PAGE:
VA is Changing, Assistant Secretary Tells Local Group

Duckworth, the VA assistant secretary for public affairs, talked about her personal experiences as an example of why reforms are needed within the VA to make it easier for other caregivers to gain quick access to veterans' medical records.

As a major in the Illinois National Guard, Duckworth co-piloted an Army Blackhawk helicopter on a combat mission north of Baghdad in 2004 when the aircraft was struck by a rocket-propelled grenade.

Injured and bleeding profusely, Duckworth lost both her legs, as well as partial use of her right arm.

Duckworth spent time as a patient at Walter Reed Army Medical Center in Washington, D.C., before she returned to Illinois.

"When I went to my VA hospital at home, I had to wait three months to see a doctor. Then I only saw a PA [physician's assistant]. They made me take my clothes off to prove I had lost my legs.

"I had medical records from my surgeon ... to prove I was an amputee," Duckworth said.

"As a soldier, I can access my [medical] records on line. Yet that is not transferable to VA. We are going to fix that," Duckworth said. "This is about fixing a broken system."

Duckworth praised Ret. Army Gen. Eric Shinseki, the new Secretary of Veterans Affairs under the Obama administration.

"Gen. Shinseki served two tours in Vietnam and lost part of his foot as a young lieutenant. He is passionate about our troops."

The Rev. Ricardo Flippin, pastor at the New First Baptist Church in Kanawha City, hosted the main program.

Flippin, 68, who served in the U.S. Air Force for 21 years, is an example of problems with the VA.

While in Philadelphia, Flippin was diagnosed with prostate cancer. A physician at the Philadelphia VA Hospital urged him to try pellet implants, which are less traumatic than surgery, chemotherapy or radiation.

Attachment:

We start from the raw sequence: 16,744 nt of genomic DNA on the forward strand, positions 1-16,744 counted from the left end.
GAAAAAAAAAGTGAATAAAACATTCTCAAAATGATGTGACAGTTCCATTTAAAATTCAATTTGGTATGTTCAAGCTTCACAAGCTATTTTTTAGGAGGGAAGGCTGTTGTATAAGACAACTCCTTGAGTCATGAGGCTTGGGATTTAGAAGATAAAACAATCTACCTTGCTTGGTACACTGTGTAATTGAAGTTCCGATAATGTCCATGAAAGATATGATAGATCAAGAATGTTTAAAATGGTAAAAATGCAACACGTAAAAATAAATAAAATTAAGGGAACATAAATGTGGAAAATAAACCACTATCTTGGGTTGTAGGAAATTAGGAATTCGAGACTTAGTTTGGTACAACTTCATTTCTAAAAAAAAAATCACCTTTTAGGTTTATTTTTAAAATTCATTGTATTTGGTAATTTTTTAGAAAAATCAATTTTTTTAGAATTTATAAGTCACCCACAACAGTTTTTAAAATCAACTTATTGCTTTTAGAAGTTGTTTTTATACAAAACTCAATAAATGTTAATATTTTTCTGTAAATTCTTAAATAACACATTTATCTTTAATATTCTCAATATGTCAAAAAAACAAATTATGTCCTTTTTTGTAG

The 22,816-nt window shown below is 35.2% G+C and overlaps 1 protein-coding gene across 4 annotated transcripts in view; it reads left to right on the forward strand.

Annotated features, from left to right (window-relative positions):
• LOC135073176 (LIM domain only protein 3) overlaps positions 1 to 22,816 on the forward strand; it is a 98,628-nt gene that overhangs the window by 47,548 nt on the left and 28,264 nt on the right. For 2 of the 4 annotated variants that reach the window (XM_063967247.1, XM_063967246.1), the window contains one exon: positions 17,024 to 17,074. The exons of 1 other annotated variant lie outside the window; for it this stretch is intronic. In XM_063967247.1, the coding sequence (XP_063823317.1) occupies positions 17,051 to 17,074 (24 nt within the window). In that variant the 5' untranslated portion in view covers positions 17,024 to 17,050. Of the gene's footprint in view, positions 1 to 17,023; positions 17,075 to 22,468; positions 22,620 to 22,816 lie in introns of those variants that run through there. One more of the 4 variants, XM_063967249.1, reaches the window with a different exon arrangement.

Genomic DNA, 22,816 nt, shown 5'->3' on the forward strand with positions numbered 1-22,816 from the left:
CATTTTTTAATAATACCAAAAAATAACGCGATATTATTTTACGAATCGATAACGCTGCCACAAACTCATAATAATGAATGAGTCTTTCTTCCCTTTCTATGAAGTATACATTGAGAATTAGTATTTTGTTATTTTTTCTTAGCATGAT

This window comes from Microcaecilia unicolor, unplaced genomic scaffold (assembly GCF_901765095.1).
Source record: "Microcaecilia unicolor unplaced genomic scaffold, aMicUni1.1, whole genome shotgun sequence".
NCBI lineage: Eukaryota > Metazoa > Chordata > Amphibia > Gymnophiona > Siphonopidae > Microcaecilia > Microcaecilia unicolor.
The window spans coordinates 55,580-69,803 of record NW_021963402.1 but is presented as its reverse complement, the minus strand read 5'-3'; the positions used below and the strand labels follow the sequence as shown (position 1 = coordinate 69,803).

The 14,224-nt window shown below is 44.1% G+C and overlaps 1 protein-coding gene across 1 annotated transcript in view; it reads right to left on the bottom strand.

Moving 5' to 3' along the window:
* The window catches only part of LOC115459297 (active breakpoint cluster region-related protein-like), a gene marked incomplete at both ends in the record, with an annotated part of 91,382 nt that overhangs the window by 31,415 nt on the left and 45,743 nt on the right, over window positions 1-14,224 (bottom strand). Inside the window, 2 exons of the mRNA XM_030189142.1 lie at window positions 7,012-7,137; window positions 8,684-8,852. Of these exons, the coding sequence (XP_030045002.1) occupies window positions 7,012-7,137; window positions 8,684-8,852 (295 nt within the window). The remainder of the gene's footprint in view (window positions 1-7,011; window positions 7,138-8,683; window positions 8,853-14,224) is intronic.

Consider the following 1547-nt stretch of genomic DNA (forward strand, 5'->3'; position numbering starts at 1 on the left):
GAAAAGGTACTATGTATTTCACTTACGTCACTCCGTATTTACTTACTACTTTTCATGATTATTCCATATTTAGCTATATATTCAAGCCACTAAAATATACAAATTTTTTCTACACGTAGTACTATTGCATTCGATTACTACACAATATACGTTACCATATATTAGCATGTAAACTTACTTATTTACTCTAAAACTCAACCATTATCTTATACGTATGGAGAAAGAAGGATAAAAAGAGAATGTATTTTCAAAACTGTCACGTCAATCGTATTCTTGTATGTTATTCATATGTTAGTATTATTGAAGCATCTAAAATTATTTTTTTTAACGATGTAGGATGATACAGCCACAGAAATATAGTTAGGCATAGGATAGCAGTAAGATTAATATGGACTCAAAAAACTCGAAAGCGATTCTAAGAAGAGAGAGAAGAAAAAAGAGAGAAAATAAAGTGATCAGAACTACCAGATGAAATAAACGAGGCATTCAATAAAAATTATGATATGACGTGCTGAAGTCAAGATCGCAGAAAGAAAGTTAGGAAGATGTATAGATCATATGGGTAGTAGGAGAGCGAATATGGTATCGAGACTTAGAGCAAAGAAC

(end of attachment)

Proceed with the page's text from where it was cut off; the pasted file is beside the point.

The pellets did not work, and Flippin ended up bedridden for months. The VA Hospital in Huntington prescribed painkillers while his weight dropped to 109.

Later, The Ohio State University Medical Center discovered he had an internal radiation injury because in Philadelphia, the radioactive pellets were implanted in the wrong place.

The New York Times recently called the Philadelphia VA Hospital a "rogue cancer unit," never subjected to careful peer review and medical oversight.

Sen. Jay Rockefeller talked during the program about problems facing veterans, as well as the 280,000 people working for the Veterans Administration every day.

"They [the VA] have to change their direction. They need a new emphasis on PTSD [post-traumatic stress disorder], depression, and dealing with suicide....

"We in Congress have been too slow to recognize the power of suffering that is not seen," said Rockefeller, a member of the Veterans Affairs Committee since he began serving in the Senate 24 years ago.

Delegate Barbara Fleischauer, D-Monongalia, presented a citation from state legislators thanking CARE-NET for helping West Virginians.

"We read stories about patients at Walter Reed. One of those patients, who committed suicide by self-medication, was from the Eastern Panhandle," she said.

Fleischauer said the Legislature "had problems with the DOD [Department of Defense]. We couldn't get any information about our state."

As a result, the Legislature conducted its own survey, sending questionnaires to every veteran in West Virginia.

The survey found 48 percent of all West Virginia veterans suffered from depression or PTSD.

"We need to help people, especially people who are isolated in rural areas," she said.

For more information about CARE-NET, log on to the group's Web site at

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